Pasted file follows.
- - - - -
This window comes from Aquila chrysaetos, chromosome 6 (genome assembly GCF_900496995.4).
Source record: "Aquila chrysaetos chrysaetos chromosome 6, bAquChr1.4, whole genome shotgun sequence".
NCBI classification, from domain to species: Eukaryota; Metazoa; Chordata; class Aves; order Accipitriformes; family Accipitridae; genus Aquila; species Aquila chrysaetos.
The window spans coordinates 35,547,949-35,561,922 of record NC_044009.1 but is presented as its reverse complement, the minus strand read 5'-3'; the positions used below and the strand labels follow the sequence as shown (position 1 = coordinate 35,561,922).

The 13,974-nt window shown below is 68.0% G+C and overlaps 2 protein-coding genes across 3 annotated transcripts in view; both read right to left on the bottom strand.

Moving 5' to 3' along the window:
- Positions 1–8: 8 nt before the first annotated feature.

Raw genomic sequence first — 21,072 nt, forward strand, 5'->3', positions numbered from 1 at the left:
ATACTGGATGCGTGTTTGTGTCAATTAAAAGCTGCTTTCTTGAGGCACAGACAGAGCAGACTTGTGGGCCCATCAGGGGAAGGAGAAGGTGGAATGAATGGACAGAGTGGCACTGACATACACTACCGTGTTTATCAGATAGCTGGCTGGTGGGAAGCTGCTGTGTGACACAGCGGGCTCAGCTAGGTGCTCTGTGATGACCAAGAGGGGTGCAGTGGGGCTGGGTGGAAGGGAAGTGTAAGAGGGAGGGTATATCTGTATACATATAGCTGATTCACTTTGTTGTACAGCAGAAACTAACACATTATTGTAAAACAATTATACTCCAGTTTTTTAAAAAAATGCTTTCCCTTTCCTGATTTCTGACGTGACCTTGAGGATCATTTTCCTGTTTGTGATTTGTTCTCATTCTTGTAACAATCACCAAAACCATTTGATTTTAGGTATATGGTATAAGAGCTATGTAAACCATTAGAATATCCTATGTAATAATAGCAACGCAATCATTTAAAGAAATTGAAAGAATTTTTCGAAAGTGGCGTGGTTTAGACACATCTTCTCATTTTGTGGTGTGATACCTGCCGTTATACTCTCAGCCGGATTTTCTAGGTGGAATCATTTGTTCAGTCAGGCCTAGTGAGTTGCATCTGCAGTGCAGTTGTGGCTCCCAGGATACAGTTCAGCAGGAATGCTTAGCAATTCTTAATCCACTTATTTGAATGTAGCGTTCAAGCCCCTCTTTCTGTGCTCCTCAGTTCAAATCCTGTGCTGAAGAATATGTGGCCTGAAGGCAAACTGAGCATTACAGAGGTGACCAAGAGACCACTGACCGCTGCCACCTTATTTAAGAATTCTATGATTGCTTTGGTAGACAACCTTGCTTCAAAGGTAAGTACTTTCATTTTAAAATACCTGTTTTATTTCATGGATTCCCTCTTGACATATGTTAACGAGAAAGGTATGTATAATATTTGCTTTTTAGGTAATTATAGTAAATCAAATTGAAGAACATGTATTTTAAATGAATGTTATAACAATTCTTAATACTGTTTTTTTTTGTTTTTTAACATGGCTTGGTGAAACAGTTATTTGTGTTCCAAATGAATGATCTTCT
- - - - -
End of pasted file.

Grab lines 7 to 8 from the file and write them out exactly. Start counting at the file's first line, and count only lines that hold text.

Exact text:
- Positions 1–8: 8 nt before the first annotated feature.

Raw genomic sequence first — 21,072 nt, forward strand, 5'->3', positions numbered from 1 at the left: